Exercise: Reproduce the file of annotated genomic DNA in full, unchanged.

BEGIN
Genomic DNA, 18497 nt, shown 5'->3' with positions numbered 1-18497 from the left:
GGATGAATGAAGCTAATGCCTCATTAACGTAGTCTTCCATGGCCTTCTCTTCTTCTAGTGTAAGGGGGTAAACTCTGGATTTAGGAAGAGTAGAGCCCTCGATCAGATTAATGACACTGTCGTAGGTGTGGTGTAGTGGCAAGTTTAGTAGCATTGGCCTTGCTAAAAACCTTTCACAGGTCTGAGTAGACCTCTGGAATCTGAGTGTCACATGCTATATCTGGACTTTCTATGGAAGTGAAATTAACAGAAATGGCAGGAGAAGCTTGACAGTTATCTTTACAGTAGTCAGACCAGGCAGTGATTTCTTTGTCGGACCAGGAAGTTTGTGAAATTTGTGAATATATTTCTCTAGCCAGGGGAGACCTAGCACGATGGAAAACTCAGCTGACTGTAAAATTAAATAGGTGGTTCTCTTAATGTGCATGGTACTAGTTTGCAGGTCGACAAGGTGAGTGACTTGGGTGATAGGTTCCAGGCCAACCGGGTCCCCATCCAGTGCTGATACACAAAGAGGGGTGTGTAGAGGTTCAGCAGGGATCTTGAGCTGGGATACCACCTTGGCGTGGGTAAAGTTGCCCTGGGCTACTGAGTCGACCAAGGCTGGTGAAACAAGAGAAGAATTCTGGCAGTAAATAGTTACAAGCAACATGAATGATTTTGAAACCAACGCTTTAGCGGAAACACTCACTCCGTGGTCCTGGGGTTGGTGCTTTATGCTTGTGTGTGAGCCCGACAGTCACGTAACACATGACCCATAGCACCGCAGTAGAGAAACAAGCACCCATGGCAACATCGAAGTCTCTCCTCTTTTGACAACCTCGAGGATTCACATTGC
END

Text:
Genomic DNA, 18497 nt, shown 5'->3' with positions numbered 1-18497 from the left:
GGATGAATGAAGCTAATGCCTCATTAACGTAGTCTTCCATGGCCTTCTCTTCTTCTAGTGTAAGGGGGTAAACTCTGGATTTAGGAAGAGTAGAGCCCTCGATCAGATTAATGACACTGTCGTAGGTGTGGTGTAGTGGCAAGTTTAGTAGCATTGGCCTTGCTAAAAACCTTTCACAGGTCTGAGTAGACCTCTGGAATCTGAGTGTCACATGCTATATCTGGACTTTCTATGGAAGTGAAATTAACAGAAATGGCAGGAGAAGCTTGACAGTTATCTTTACAGTAGTCAGACCAGGCAGTGATTTCTTTGTCGGACCAGGAAGTTTGTGAAATTTGTGAATATATTTCTCTAGCCAGGGGAGACCTAGCACGATGGAAAACTCAGCTGACTGTAAAATTAAATAGGTGGTTCTCTTAATGTGCATGGTACTAGTTTGCAGGTCGACAAGGTGAGTGACTTGGGTGATAGGTTCCAGGCCAACCGGGTCCCCATCCAGTGCTGATACACAAAGAGGGGTGTGTAGAGGTTCAGCAGGGATCTTGAGCTGGGATACCACCTTGGCGTGGGTAAAGTTGCCCTGGGCTACTGAGTCGACCAAGGCTGGTGAAACAAGAGAAGAATTCTGGCAGTAAATAGTTACAAGCAACATGAATGATTTTGAAACCAACGCTTTAGCGGAAACACTCACTCCGTGGTCCTGGGGTTGGTGCTTTATGCTTGTGTGTGAGCCCGACAGTCACGTAACACATGACCCATAGCACCGCAGTAGAGAAACAAGCACCCATGGCAACATCGAAGTCTCTCCTCTTTTGACAACCTCGAGGATTCACATTGC